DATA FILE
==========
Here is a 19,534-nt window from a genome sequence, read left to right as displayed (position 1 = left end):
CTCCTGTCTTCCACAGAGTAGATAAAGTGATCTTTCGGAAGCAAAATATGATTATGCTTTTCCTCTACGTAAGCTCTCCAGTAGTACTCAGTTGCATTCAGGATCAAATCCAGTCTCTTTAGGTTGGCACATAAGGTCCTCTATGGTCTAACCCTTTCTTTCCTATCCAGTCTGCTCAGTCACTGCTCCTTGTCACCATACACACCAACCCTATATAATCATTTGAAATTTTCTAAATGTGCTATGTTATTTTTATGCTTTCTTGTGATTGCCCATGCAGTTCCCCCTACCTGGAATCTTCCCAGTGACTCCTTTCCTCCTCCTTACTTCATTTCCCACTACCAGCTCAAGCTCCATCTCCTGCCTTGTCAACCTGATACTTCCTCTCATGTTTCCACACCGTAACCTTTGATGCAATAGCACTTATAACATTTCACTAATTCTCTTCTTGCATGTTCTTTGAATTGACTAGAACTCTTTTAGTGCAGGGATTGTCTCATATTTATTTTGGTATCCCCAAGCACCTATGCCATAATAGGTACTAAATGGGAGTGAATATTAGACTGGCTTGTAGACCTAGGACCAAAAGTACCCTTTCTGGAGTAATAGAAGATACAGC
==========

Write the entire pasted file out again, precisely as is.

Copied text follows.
Here is a 19,534-nt window from a genome sequence, read left to right as displayed (position 1 = left end):
CTCCTGTCTTCCACAGAGTAGATAAAGTGATCTTTCGGAAGCAAAATATGATTATGCTTTTCCTCTACGTAAGCTCTCCAGTAGTACTCAGTTGCATTCAGGATCAAATCCAGTCTCTTTAGGTTGGCACATAAGGTCCTCTATGGTCTAACCCTTTCTTTCCTATCCAGTCTGCTCAGTCACTGCTCCTTGTCACCATACACACCAACCCTATATAATCATTTGAAATTTTCTAAATGTGCTATGTTATTTTTATGCTTTCTTGTGATTGCCCATGCAGTTCCCCCTACCTGGAATCTTCCCAGTGACTCCTTTCCTCCTCCTTACTTCATTTCCCACTACCAGCTCAAGCTCCATCTCCTGCCTTGTCAACCTGATACTTCCTCTCATGTTTCCACACCGTAACCTTTGATGCAATAGCACTTATAACATTTCACTAATTCTCTTCTTGCATGTTCTTTGAATTGACTAGAACTCTTTTAGTGCAGGGATTGTCTCATATTTATTTTGGTATCCCCAAGCACCTATGCCATAATAGGTACTAAATGGGAGTGAATATTAGACTGGCTTGTAGACCTAGGACCAAAAGTACCCTTTCTGGAGTAATAGAAGATACAGC